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|Type:||Artigo de periódico|
|Title:||Psychosexual Characteristics Of Female University Students In Brazil.|
|Abstract:||Freshmen women (N = 240) at the State University of Campinas (UNICAMP) in the state of Sao Paulo, Brazil responded to a questionnaire concerning several aspects of their sexuality from the beginning of adolescence. Topics such as body changes during puberty, menarche, menstruation, masturbation, sexual identity, virginity, sexual relations, maternity, contraceptives, abortion, and attitudes toward AIDS were investigated, as well as the level and sources of information about sex and the quality of the subjects' relationships with their parents. The majority of the subjects revealed satisfactory development in most of the aspects surveyed, as well as in their relationships with their parents except where sexual issues were concerned. Nevertheless, most of the students reported menstrual disturbances, and a significant number of the sexually active reported inappropriate behavior in relation to contraception and AIDS prevention. The results of the research are analyzed using psychodynamic theories of sexual development.A survey of 240 randomly selected female students (average age, 19.9 years) at the State University of Campinas in Sao Paulo, Brazil, provided comprehensive information about the physical, psychological, and psychosexual dimensions of adolescence. Over half reported negative feelings or indifference to body changes associated with puberty and 54% stated they did not receive information on sexual development from their parents. The average age at menarche was 12.3 years. 79% reported persistent menstruation-related discomfort (e.g., cramps, moodiness). Virginity until marriage was considered essential by 14%; to 42%, it made no difference in the context of a loving relationship. 44% of female students had experienced intercourse; the average age at initiation of sexual relations was 17.6 years. 78% stated the idea of having a child was fundamental or agreeable. 84% of sexually active students were using contraception (including unreliable methods such as rhythm). Although 65% viewed abortion as a theoretically acceptable option, only 8% indicated they would make this choice and just 6% had had an abortion. 6% of students considered themselves at risk of AIDS. Most students characterized their relationship with their parents as good, yet they preferred to talk to friends or siblings about sexual matters. Although these students appear to have satisfactorily negotiated most of the developmental tasks of adolescence, there was some evidence of failure to resolve independence-dependence conflicts.|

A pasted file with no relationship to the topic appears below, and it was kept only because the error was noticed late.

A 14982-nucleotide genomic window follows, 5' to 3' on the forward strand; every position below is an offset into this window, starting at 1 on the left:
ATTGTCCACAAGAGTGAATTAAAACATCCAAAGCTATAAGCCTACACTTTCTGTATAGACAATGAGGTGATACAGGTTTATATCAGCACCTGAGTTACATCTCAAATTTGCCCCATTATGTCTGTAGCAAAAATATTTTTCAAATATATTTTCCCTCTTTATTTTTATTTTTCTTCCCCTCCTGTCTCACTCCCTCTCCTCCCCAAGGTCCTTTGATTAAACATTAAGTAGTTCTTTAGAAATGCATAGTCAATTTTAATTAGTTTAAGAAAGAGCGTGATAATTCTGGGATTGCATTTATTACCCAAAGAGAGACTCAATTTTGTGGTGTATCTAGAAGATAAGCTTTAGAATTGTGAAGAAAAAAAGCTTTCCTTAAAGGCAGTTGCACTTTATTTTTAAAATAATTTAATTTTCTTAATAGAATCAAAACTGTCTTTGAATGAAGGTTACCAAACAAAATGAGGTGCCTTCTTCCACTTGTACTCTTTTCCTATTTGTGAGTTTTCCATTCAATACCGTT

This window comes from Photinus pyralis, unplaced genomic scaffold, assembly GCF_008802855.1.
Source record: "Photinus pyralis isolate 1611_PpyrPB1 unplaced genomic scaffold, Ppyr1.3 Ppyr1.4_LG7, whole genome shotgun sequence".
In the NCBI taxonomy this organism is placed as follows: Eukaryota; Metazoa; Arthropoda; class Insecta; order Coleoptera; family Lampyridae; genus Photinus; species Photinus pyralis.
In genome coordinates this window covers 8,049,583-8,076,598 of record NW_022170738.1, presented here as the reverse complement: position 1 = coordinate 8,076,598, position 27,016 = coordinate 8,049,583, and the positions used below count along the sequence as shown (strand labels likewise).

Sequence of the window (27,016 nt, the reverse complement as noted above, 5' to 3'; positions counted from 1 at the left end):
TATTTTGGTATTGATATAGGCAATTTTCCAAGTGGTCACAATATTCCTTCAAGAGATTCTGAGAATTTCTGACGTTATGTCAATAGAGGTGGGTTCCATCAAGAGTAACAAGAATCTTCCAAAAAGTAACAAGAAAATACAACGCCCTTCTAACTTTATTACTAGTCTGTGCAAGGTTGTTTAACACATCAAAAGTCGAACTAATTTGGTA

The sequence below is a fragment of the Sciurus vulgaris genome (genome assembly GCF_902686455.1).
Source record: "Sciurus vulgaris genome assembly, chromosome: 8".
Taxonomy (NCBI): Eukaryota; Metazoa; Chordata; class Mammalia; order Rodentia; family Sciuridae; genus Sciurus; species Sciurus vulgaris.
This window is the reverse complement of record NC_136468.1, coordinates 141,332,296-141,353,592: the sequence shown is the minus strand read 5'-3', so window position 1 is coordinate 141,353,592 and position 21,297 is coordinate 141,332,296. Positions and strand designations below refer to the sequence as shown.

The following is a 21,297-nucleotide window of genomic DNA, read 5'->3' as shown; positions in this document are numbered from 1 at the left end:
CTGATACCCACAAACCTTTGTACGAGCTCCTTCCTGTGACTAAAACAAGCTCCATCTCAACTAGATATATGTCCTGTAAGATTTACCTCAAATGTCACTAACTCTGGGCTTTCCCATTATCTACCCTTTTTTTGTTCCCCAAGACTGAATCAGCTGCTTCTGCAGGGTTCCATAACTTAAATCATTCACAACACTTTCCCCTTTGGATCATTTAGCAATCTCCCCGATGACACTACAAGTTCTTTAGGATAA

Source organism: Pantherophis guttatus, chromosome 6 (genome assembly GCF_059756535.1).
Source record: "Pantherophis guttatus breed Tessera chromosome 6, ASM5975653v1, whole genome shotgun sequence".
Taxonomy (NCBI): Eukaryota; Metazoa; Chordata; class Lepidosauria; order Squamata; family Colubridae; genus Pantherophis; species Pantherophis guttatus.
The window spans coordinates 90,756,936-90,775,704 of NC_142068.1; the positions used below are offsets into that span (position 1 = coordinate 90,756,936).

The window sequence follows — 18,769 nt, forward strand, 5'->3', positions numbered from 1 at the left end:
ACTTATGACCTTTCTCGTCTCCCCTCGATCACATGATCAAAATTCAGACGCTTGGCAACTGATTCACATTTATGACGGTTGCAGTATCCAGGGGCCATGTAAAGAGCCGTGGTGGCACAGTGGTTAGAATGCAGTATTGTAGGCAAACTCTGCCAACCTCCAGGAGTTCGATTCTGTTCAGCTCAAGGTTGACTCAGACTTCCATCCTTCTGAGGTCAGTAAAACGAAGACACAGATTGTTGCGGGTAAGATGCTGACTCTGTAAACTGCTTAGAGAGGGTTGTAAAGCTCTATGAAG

|Appears in Collections:||Unicamp - Artigos e Outros Documentos|
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